written by Lant Pritchett
Yuen-Yuen Ang, a Professor of Political Science at University of Michigan came to speak at Harvard the other day and I was lucky enough to hear her presentation. Her most recent book is How China Escaped the Poverty Trap, which is an original and insightful take on what is perhaps the biggest development puzzle of my lifetime: how did China escape from long-term stagnation and political chaos into the fastest and longest and most poverty reducing burst of economic growth in the history of humankind?
Her framing of the fundamental problem is the conventional wisdom is that good institutions lead to greater wealth through higher levels of productivity and that greater wealth leads to better institutions. This obviously leads to a “chicken and egg” problem (metaphorically, this is not about real chickens (or cash)). Her unconventional insight is that this means the first challenge of development is to harness ‘weak/wrong/bad’ institutions to create markets.
History has shown us that this first step of the chicken and egg problem of harnessing weak institutions to create markets is not at all an easy task. Gerschenkron’s “advantages of backwardness”—the “advantage that, because the leading countries have pioneered technologies and industries, this makes it possible for the followers to progress more rapidly than their predecessors—are belied by the empirical experience of “Divergence, Big Time.” Most countries that began behind in the post World War II era have remained behind, and disturbingly, many gotten even further behind. And this divergence is not just in per capita income. The “big stuck” in state capability documented in our book demonstrates that (a) many countries in the world have weak state capability and (b) the measured progress in state capability is very slow.
There have been three popular approaches to the “harnessing weak institutions to create markets” problem. One has been the idea to first “build institutions” by the creation of the forms and structures of governmental organizations (e.g. post offices, Central Banks, police forces) with the hope form will create function—or, more prosaically, “fake it till you make it.” Another has been more or less “big bang” efforts of market driven reform, on the presumption that freeing markets will lead to stronger institutions (or that both can be built simultaneously). A third has been to “integrate” and draw on the strength of existing institutions (like countries joining the EU).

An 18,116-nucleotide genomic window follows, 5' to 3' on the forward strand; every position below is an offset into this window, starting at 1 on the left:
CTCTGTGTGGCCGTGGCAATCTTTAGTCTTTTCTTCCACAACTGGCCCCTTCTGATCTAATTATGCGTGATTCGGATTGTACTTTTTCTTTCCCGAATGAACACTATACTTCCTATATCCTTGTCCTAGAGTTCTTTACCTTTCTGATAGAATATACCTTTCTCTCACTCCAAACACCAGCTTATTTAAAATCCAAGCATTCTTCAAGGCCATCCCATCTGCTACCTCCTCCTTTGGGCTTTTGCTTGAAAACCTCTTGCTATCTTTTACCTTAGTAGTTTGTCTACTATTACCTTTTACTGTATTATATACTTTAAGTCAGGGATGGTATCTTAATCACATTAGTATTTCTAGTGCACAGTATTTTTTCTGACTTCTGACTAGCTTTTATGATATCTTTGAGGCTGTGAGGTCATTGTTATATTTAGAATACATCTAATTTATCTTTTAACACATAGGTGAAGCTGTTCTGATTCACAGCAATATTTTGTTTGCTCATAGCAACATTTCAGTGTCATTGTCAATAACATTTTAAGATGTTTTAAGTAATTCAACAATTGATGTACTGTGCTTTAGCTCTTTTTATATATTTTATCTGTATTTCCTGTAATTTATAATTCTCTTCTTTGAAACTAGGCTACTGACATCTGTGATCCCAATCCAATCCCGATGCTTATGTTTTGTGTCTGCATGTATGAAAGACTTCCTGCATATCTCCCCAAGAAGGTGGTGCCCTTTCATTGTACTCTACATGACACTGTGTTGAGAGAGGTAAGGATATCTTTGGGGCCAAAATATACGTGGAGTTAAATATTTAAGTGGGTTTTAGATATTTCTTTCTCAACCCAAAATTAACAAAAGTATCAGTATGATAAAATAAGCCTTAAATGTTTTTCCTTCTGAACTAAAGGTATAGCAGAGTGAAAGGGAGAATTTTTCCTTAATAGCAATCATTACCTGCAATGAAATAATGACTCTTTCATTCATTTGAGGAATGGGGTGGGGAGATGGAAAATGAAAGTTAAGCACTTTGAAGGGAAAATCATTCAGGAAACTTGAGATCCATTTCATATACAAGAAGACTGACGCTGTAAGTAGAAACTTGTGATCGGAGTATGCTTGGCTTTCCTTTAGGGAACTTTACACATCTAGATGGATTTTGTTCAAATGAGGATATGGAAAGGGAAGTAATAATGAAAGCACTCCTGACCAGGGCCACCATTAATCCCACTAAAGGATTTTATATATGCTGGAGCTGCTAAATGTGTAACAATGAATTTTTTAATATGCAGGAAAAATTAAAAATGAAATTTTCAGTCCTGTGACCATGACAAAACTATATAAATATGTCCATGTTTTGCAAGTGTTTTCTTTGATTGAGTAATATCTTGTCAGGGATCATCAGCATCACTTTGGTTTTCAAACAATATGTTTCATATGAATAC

Professor Ang’s insight is that China recognized the weaknesses of each of those approaches and wanted to begin a process of “adaption” and for that they needed to create conditions conducive to “directed improvisation.” In PDIA lingo this is the challenge of “authorizing positive deviation.”
Her insight is that the central government in China had to balance between control that was “too loose” and control that was “too tight.” She shows that the central government issued directives of three types. One clearly prohibited local governments from doing some things. It was no question of “anything goes.” Another type of directive clearly mandated that all local governments had to do certain things. But the third type specified objectives but was deliberately vague about how to accomplish the objective and made it clear innovation was allowed but did not specify exactly what was allowed. This created a space in which local governments could create their own innovations and attempts that the central government might have never thought of, while at the same time, allowing the central government the space to claw back if things were headed in bad directions. This, she argues was central to China’s ability to (in our words) “crawl the design space” incrementally towards a market system. The organizational and institutional forms created on the path—like Township and Village Enterprises—were, as to be expected, unique hybrid forms. These allowed much of the functionality and dynamism of a market economy even before there were private firms and clear delineation of property rights.